Friday, April 27, 2007

Hot off the new press!


At the second training session on our new scanner yesterday, one of the trainees had the presence of mind to bring a thumb drive (or, maybe I'm the only geezer left out there who doesn't always have one of these hanging from my neck...). The test scans from the training are now available to share with the world--except, they are WAY too huge to put up on the web for those of you out there who might be curious to see just what exactly the Indus can do. So, here's the image, but keep in mind that the original tiff file has been compressed into a jpeg and then the resolution bumped down from 400 dpi to 100 dpi. Nevertheless, I think the quality is impressive. This is a two-page spread from one of the many folio news clipping books we have here in the archives, which--being full of acidic paper and glue (which you can see in this scan!)--will go the way of the dodo very shortly without some major intervention. The books are one of the top priorities we've identified for digitization.

Of course, once we have the images, then we'll need an index to the contents. Ah, job security!

Thursday, April 26, 2007

Scanner in the house!

I just got back from the first training session for library staff on our brand-new (and not yet fully paid for) large format scanner. Made by Indus, the scanner will enable us to digitize folio volumes, fragile bindings, small objects, etc. We tested glossy paper, warped paper, original drawings, news clipping books--even a daguerrotype--to see how it would perform on various types of materials, and what manual adjustments are available for optimizing images.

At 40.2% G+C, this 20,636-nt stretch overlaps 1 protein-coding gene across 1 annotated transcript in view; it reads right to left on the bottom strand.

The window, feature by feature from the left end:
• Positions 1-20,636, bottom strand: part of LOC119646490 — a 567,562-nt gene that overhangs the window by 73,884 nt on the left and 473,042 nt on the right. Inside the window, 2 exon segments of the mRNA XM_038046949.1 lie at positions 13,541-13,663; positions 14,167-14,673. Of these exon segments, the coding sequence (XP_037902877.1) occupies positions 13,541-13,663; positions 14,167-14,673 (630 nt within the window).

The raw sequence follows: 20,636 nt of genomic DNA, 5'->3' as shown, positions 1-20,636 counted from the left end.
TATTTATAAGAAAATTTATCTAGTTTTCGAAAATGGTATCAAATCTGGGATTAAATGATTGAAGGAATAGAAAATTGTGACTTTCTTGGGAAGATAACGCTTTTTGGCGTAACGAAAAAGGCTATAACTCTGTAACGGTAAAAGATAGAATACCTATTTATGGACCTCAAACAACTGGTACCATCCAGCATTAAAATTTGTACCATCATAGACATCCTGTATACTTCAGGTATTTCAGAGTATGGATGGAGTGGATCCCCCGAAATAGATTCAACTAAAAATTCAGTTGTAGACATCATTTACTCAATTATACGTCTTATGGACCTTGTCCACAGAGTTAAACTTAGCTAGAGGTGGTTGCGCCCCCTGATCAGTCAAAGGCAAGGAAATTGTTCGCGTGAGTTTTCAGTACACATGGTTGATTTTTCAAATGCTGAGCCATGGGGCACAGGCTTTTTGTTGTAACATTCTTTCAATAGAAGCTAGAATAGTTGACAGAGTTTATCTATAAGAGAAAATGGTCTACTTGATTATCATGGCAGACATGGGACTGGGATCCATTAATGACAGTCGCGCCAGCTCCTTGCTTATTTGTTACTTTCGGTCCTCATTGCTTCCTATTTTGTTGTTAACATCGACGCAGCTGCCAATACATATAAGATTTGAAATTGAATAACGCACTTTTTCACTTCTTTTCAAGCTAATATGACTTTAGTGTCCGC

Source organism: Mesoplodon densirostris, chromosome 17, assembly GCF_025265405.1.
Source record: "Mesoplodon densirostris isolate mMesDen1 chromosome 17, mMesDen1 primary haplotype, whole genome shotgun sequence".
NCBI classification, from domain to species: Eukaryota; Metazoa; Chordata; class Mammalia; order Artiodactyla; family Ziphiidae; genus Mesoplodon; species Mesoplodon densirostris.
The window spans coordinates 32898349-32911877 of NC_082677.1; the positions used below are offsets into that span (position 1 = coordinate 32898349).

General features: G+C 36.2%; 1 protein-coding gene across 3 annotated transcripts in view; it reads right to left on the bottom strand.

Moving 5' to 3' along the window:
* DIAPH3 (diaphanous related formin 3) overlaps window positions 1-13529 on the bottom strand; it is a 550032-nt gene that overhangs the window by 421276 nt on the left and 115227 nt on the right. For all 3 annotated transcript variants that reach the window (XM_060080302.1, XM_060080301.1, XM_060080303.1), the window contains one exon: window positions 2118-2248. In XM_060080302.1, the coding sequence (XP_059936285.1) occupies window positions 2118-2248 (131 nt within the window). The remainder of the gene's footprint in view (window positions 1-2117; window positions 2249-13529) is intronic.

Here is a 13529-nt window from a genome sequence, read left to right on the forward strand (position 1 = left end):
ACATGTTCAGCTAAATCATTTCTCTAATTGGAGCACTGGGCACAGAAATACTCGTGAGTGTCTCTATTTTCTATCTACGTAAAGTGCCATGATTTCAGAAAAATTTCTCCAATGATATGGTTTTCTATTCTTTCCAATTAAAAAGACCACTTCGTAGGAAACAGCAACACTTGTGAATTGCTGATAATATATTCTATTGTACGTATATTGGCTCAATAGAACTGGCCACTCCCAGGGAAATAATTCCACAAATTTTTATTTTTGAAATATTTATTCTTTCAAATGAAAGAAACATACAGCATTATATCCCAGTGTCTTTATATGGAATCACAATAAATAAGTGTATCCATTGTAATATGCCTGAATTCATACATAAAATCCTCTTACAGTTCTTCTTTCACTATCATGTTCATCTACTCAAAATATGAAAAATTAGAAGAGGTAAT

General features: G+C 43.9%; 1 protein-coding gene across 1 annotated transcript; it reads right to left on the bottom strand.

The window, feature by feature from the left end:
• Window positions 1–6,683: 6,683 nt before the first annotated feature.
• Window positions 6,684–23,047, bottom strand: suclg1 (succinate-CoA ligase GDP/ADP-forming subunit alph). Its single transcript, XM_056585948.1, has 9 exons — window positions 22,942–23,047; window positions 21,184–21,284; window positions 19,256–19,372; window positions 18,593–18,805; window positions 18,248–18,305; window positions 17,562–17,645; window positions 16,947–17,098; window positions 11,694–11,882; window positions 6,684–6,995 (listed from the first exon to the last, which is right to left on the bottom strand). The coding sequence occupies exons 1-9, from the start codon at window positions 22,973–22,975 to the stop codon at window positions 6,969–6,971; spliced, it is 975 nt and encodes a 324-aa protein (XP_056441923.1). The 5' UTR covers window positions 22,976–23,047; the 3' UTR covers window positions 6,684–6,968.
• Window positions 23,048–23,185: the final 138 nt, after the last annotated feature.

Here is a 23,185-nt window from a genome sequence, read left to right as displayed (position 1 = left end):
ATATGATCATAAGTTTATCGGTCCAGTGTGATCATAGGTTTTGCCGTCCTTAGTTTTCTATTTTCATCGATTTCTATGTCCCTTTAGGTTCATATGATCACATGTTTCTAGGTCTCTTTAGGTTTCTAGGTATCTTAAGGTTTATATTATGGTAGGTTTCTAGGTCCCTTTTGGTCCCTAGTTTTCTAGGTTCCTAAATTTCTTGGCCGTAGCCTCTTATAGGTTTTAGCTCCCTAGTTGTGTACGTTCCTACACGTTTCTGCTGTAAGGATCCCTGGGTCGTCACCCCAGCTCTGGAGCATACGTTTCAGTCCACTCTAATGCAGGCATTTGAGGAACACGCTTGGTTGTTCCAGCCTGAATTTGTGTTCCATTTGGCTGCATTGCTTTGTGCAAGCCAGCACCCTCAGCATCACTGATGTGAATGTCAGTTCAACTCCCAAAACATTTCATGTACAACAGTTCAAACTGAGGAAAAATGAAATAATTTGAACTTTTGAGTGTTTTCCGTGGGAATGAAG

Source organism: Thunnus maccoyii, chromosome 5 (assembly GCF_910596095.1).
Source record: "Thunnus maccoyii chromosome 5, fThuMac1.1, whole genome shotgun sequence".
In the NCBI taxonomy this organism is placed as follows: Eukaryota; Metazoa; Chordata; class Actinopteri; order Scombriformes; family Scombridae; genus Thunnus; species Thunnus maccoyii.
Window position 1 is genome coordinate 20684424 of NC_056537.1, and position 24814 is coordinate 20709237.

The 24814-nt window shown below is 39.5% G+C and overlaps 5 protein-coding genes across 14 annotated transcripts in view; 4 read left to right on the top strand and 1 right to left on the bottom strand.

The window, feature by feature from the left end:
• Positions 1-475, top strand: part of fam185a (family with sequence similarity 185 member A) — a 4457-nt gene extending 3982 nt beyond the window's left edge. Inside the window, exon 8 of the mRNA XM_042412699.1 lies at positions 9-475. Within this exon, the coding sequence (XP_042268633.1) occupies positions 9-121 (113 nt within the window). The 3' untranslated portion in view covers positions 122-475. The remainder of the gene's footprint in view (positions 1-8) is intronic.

It's certainly not the biggest scanner on the market, nor the most sophisticated, but we're extremely pleased and excited to have the capability to digitize so many more of our extremely fragile materials. Stay tuned for upcoming images produced by our newest acquisition!

Wednesday, April 25, 2007

Lovejoy lecture now available online

As promised, the streaming video of Kimberly Jensen's wonderful lecture on alumna Dr. Esther Clayson Pohl Lovejoy is now available from the Historical Collections & Archives website. The list of resources that Professor Jensen mentions was made available in Monday's post.

Stay tuned for the final lecture in the History of Medicine Society Series: author Michael Bliss will be delivering a talk on Harvey Cushing, father of neurosurgery, on May 18, 2007. It, too, will be made available electronically shortly after the Friday lecture.

Tuesday, April 24, 2007

Not rare but forgotten

I've been reading some of the essays in the recently-published collection Book Talk: essays on books, booksellers, collecting, and special collections (Oak Knoll Books, 2006). While some of the sentiments expressed therein seem rather high-flown for a small repository like ours, two of the pieces struck me as particularly relevant to not only our repository, but to many special collections.

In his essay "Books that everyone has forgotten: some preliminary notes on low spots in literature," Garrett Scott reminds us that there are more books than appear on lists of classics, and that history (and the whims of fashion) may have been unkind to a majority of these. He concludes by reflecting that "Perhaps the scarcity of a given individual book becomes less important than the context in which one places the work." This is certainly true of a collection such as ours, filled with relatively unremarkable texts which are nevertheless remarkable for their provenance (almost all having been donated by individuals affiliated with the university) and their significance in the history of medical education and research. It is that value which is so hard to measure quantitatively, but which makes our collection so important to the history of our schools.